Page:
Saving F1 seed

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Odsox
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Saving F1 seed

Post: #282723 Odsox
Fri Oct 31, 2014 7:49 pm

The seed companies tell us that you must never save F1 seed, also the seed saver people tell us you should only save seed from open pollinated varieties.
I saw an interesting article on the web by someone who said that F1 tomatoes are OK to save seed from because they don't cross pollinate easy and also then gave a fairly detailed scientific explanation as to why it's OK .... which was then rubbished by a commenter.
http://daughterofthesoil.blogspot.ie/20 ... hould.html

What's the point of this thread ?
I grow a tomato variety called Totem F1 for (winter) windowsill growing and earlier in the year saved some seed from one of them. I sowed 5 seeds recently and now that they are growing well I can see marked differences between them. One is taller (11") than the others and quite spindly, two others are medium sized (9") and the other two are smaller (7" & 6").
The tallest one has one truss showing but no flowers open, the two next in size also have one truss showing but each has a flower in bloom, but the two smallest each have 3 trusses showing and six or more flowers blooming. The smallest of the two has a very sturdy stem. I would say the the 2 medium sized are the closest to last year's originals
They all look healthy and have all been treated exactly the same.

I shall watch them carefully and see especially if there's a difference in taste when the fruit is ripe, and at the moment the 2 smaller ones are favourite for doing a spot of selective breeding.
So the seed companies are right, saved seed from F1 seed doesn't breed true, but there's a chance that they might be an improvement (but they don't tell you that)

Well I thought it was interesting, but then I don't get out much. :tongue:
Tony

Disclaimer: I almost certainly haven't a clue what I'm talking about.

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Re: Saving F1 seed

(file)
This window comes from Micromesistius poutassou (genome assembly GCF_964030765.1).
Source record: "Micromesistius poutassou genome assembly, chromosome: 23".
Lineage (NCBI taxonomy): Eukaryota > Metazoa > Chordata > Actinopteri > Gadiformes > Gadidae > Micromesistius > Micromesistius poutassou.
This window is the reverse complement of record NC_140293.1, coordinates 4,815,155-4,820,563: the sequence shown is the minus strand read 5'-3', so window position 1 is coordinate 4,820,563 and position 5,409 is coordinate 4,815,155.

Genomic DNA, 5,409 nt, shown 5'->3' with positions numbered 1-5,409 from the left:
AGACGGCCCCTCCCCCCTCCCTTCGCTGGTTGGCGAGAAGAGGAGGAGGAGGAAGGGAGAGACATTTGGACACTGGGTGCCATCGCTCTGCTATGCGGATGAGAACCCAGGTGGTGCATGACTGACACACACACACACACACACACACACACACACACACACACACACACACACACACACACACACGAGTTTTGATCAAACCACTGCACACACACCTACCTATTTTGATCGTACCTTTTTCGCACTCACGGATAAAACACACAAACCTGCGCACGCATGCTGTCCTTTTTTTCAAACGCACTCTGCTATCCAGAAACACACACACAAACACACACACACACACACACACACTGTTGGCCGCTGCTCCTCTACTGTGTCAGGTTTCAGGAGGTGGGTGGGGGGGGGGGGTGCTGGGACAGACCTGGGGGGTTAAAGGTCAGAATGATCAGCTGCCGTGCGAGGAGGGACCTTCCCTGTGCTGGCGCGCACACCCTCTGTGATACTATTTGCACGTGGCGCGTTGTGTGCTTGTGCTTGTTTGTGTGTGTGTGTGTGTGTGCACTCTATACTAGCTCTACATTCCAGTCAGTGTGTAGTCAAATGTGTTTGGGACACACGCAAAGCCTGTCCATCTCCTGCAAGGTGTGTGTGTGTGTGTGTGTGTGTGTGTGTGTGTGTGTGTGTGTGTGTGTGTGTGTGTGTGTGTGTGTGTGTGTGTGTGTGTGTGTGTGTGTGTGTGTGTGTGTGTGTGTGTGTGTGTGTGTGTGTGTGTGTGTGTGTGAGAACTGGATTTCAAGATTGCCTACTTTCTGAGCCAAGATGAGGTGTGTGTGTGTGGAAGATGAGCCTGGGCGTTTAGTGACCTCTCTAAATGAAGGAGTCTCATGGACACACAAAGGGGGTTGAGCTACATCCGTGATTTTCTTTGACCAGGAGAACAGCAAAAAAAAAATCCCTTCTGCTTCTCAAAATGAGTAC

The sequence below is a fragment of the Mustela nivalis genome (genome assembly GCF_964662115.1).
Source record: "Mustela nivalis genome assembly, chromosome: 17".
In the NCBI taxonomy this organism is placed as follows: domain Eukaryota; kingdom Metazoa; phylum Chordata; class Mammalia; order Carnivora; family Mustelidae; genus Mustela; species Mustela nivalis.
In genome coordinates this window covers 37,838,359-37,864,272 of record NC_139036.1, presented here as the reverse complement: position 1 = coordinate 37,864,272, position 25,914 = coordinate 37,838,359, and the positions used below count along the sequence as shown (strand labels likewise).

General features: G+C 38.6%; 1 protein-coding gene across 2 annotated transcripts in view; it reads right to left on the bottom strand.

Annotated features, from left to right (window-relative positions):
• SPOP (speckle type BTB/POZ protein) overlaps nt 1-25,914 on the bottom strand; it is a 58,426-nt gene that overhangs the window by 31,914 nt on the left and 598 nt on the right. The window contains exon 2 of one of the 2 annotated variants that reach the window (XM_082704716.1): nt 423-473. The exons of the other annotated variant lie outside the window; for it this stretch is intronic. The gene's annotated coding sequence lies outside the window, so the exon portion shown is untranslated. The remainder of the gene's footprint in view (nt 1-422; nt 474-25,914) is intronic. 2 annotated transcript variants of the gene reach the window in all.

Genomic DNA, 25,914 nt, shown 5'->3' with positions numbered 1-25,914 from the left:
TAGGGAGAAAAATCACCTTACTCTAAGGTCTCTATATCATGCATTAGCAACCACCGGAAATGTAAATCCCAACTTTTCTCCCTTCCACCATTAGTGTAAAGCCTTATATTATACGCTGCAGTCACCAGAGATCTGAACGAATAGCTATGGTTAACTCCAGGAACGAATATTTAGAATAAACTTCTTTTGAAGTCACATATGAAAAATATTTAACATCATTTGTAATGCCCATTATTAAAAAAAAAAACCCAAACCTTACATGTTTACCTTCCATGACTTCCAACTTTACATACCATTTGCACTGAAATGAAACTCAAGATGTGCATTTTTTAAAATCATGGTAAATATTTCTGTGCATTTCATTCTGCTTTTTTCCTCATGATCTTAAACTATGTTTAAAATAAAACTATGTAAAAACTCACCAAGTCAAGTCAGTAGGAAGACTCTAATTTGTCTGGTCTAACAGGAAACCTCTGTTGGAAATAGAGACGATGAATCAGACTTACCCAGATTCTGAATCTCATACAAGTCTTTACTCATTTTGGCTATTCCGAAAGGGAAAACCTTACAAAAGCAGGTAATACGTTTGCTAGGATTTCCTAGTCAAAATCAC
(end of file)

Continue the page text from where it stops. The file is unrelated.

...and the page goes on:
Post: #282724 Green Aura
Fri Oct 31, 2014 8:20 pm

Hope you're going to share the good ones with your best friends (nudge, nudge) :wink:
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Re: Saving F1 seed

Post: #282725 Zech
Fri Oct 31, 2014 8:33 pm

I saved seed from Roma tomatoes, and I got tomatoes, but they definitely weren't Roma. I'm not sure whether Roma are F1 or not. I assumed not, as it's an old variety, but they didn't come true, nonetheless. I had grown other varieties in the greenhouse alongside the ones I saved seed from.
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Re: Saving F1 seed

Post: #282727 Geoff Dann
Fri Oct 31, 2014 10:35 pm

Odsox wrote:The seed companies tell us that you must never save F1 seed, also the seed saver people tell us you should only save seed from open pollinated varieties.
I saw an interesting article on the web by someone who said that F1 tomatoes are OK to save seed from because they don't cross pollinate easy and also then gave a fairly detailed scientific explanation as to why it's OK .... which was then rubbished by a commenter.
http://daughterofthesoil.blogspot.ie/20 ... hould.html

What's the point of this thread ?
I grow a tomato variety called Totem F1 for (winter) windowsill growing and earlier in the year saved some seed from one of them. I sowed 5 seeds recently and now that they are growing well I can see marked differences between them. One is taller (11") than the others and quite spindly, two others are medium sized (9") and the other two are smaller (7" & 6").
The tallest one has one truss showing but no flowers open, the two next in size also have one truss showing but each has a flower in bloom, but the two smallest each have 3 trusses showing and six or more flowers blooming. The smallest of the two has a very sturdy stem. I would say the the 2 medium sized are the closest to last year's originals
They all look healthy and have all been treated exactly the same.

I shall watch them carefully and see especially if there's a difference in taste when the fruit is ripe, and at the moment the 2 smaller ones are favourite for doing a spot of selective breeding.
So the seed companies are right, saved seed from F1 seed doesn't breed true, but there's a chance that they might be an improvement (but they don't tell you that)